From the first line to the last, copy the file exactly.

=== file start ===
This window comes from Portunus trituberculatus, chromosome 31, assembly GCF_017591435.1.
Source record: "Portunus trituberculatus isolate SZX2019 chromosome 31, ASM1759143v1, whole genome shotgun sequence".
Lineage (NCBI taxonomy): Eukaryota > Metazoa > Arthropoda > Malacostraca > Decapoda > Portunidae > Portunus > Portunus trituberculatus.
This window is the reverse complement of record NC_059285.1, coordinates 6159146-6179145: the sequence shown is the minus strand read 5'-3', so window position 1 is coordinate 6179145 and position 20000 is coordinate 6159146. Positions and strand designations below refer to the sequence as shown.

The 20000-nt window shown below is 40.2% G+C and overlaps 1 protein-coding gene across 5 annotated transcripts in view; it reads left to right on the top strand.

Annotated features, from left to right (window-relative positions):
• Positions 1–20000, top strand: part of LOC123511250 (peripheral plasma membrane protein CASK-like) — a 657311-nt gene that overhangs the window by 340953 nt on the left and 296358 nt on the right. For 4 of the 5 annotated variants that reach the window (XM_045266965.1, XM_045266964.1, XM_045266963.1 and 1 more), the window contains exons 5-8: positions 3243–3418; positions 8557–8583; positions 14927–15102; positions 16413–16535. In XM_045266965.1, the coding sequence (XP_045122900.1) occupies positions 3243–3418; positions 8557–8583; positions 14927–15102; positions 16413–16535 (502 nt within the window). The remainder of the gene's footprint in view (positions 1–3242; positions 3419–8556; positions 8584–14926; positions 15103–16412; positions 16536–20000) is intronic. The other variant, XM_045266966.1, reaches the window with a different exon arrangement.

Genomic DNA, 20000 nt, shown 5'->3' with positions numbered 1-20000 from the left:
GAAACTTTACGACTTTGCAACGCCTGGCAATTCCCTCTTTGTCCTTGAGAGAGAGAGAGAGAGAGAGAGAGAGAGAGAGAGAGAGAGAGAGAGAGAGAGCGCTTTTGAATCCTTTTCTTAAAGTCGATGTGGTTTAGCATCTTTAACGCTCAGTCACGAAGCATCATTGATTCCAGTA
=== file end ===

This window comes from Portunus trituberculatus, chromosome 31, assembly GCF_017591435.1.
Source record: "Portunus trituberculatus isolate SZX2019 chromosome 31, ASM1759143v1, whole genome shotgun sequence".
Lineage (NCBI taxonomy): Eukaryota > Metazoa > Arthropoda > Malacostraca > Decapoda > Portunidae > Portunus > Portunus trituberculatus.
This window is the reverse complement of record NC_059285.1, coordinates 6159146-6179145: the sequence shown is the minus strand read 5'-3', so window position 1 is coordinate 6179145 and position 20000 is coordinate 6159146. Positions and strand designations below refer to the sequence as shown.

The 20000-nt window shown below is 40.2% G+C and overlaps 1 protein-coding gene across 5 annotated transcripts in view; it reads left to right on the top strand.

Annotated features, from left to right (window-relative positions):
• Positions 1–20000, top strand: part of LOC123511250 (peripheral plasma membrane protein CASK-like) — a 657311-nt gene that overhangs the window by 340953 nt on the left and 296358 nt on the right. For 4 of the 5 annotated variants that reach the window (XM_045266965.1, XM_045266964.1, XM_045266963.1 and 1 more), the window contains exons 5-8: positions 3243–3418; positions 8557–8583; positions 14927–15102; positions 16413–16535. In XM_045266965.1, the coding sequence (XP_045122900.1) occupies positions 3243–3418; positions 8557–8583; positions 14927–15102; positions 16413–16535 (502 nt within the window). The remainder of the gene's footprint in view (positions 1–3242; positions 3419–8556; positions 8584–14926; positions 15103–16412; positions 16536–20000) is intronic. The other variant, XM_045266966.1, reaches the window with a different exon arrangement.

Genomic DNA, 20000 nt, shown 5'->3' with positions numbered 1-20000 from the left:
GAAACTTTACGACTTTGCAACGCCTGGCAATTCCCTCTTTGTCCTTGAGAGAGAGAGAGAGAGAGAGAGAGAGAGAGAGAGAGAGAGAGAGAGAGAGAGCGCTTTTGAATCCTTTTCTTAAAGTCGATGTGGTTTAGCATCTTTAACGCTCAGTCACGAAGCATCATTGATTCCAGTA